UnNews:Psychologist: Moses had Alzheimer's

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Psychologist: Moses had Alzheimer's

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28 January 2007


Moses: victim of Alzheimer‘s or anti-Semitism? We report; you decide

NEW YORK, New York - Dr. Malcolm Abrams, a psychologist at City University of New York (CUNY) who specializes in diagnosing the mental disorders of the dead, believes that the Biblical patriarch Moses may have suffered from Alzheimer’s.

“The account of his leadership during the so-called exodus of the ancient Israelites from Egypt provides ample evidence of his having had the disease,” Abrams told Unnews’ reporter Lotta Lies.

One of the early symptoms of the disease is minor memory loss and mood swings, the psychologist said. During this phase of the disease, its victims tend to prefer the familiar and to avoid anything new. The patient is easily confused and exercises poor judgment. “We know, from the Biblical story of the exodus, that Moses resisted his people’s worship of the golden calf. He preferred the familiarity of his own people’s faith and religious traditions, and his mood went from stern but rational to one of violent rage upon the discovery that his people had set up a golden calf to worship in place of Jehovah or Yahweh.”

Alzheimer’s patients also experience increasing memory loss, which, Dr. Abrams contends, “explains why Moses wandered in the wilderness for forty years when the Israelites’ journey from Egypt to Canaan, even by foot, should have taken no more than a few months.”


Dr. Abrams expounds his theory that Moses suffered severe memory loss and possible dehydration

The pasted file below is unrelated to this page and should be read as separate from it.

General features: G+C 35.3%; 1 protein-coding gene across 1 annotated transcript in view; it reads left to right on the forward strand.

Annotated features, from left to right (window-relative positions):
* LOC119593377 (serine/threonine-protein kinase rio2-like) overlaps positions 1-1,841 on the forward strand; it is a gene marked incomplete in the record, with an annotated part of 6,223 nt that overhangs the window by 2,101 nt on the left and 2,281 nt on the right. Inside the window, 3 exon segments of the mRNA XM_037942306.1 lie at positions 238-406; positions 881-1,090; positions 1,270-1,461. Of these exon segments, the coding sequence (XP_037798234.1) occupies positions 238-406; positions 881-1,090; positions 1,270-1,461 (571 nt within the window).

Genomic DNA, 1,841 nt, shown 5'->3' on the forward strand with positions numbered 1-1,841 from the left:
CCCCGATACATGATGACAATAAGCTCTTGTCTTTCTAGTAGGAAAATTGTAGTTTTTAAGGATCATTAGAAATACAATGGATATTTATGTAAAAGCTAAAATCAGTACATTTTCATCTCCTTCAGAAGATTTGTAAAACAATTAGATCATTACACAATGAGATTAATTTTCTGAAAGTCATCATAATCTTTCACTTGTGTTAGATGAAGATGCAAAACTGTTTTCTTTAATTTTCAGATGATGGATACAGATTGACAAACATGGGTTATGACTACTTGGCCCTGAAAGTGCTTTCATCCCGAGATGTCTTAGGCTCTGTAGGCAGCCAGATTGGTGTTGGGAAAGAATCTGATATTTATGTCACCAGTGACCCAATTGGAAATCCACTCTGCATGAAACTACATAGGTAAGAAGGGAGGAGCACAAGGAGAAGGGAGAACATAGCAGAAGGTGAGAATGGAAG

During the second stage of the illness, Alzheimer’s victims require assistance in the performance of anything more than the simplest tasks. Their speech is affected, and they often forget what they were saying, even in the middle of a sentence. They tend to get lost while traveling, and they become irritable and restless. They have trouble understanding where they are, and the days and the nights tend to become one, long, continuous time period, as if they are living in eternity. “As we know from the study of Exodus,” Dr. Abrams clarified, “Moses required the assistance of his brother Aaron, who, although Aaron claimed to be a poor speaker, could obviously communicate better than his ailing brother. Moses was irritable: he threw down the tablets of stone on which, he claimed, God had written the Ten Commandments, in a pique of anger resulting from his inability to assimilate the new religion of his people, whom, in his amnesiac state, he’d deserted in the wilderness, climbing Mt. Sinai. He’d forgotten where he was, and returned to camp with the wild story of having seen God face to face, as it were.”

In the final stage, the person can no longer chew and swallow, loses control of his or her bowels and bladder, can no longer recognize loved ones, and needs constant care. The final stage leads to the patient’s death. “After wandering in the wilderness for forty years,” Dr. Abrams said, “Moses died, on the brink of entering what he’d come to call the Promised Land. His statements at this time were little more than babblings. He became so confused that someone else, presumably Aaron, had to write the conclusion of Moses’ book, Exodus.”

Dr. Abrams’ conclusions, which were published recently in the Journal of Abnormal Psychology and the even more prestigious Psychology Today magazine, available alongside the National Enquirer on newsstands everywhere, are controversial and, according to some, anti-Semitic.

“For my next project,” the psychologist announced, “I’m going to study the life of Jesus of Nazareth, who, it seems to me, is likely to have had a messiah’s complex.”

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